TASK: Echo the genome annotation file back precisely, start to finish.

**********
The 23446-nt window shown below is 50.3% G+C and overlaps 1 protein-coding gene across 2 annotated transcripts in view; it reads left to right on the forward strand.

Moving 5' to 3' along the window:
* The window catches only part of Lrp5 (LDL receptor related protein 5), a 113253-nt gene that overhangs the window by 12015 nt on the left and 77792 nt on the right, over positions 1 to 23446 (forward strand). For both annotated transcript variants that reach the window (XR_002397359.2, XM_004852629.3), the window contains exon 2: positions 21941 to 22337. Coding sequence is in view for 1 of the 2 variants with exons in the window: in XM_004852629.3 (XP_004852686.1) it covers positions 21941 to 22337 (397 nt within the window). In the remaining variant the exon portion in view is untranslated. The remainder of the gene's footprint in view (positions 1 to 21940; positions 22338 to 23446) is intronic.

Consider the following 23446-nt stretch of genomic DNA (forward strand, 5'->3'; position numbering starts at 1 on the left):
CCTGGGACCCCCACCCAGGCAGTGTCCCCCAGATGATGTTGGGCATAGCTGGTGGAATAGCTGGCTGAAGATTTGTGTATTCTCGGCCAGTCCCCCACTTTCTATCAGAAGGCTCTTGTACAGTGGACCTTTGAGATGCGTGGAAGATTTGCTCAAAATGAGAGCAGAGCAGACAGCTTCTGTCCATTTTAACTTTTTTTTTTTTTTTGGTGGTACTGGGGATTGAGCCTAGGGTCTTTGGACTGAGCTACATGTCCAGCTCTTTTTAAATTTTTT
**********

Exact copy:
The 23446-nt window shown below is 50.3% G+C and overlaps 1 protein-coding gene across 2 annotated transcripts in view; it reads left to right on the forward strand.

Moving 5' to 3' along the window:
* The window catches only part of Lrp5 (LDL receptor related protein 5), a 113253-nt gene that overhangs the window by 12015 nt on the left and 77792 nt on the right, over positions 1 to 23446 (forward strand). For both annotated transcript variants that reach the window (XR_002397359.2, XM_004852629.3), the window contains exon 2: positions 21941 to 22337. Coding sequence is in view for 1 of the 2 variants with exons in the window: in XM_004852629.3 (XP_004852686.1) it covers positions 21941 to 22337 (397 nt within the window). In the remaining variant the exon portion in view is untranslated. The remainder of the gene's footprint in view (positions 1 to 21940; positions 22338 to 23446) is intronic.

Consider the following 23446-nt stretch of genomic DNA (forward strand, 5'->3'; position numbering starts at 1 on the left):
CCTGGGACCCCCACCCAGGCAGTGTCCCCCAGATGATGTTGGGCATAGCTGGTGGAATAGCTGGCTGAAGATTTGTGTATTCTCGGCCAGTCCCCCACTTTCTATCAGAAGGCTCTTGTACAGTGGACCTTTGAGATGCGTGGAAGATTTGCTCAAAATGAGAGCAGAGCAGACAGCTTCTGTCCATTTTAACTTTTTTTTTTTTTTTGGTGGTACTGGGGATTGAGCCTAGGGTCTTTGGACTGAGCTACATGTCCAGCTCTTTTTAAATTTTTT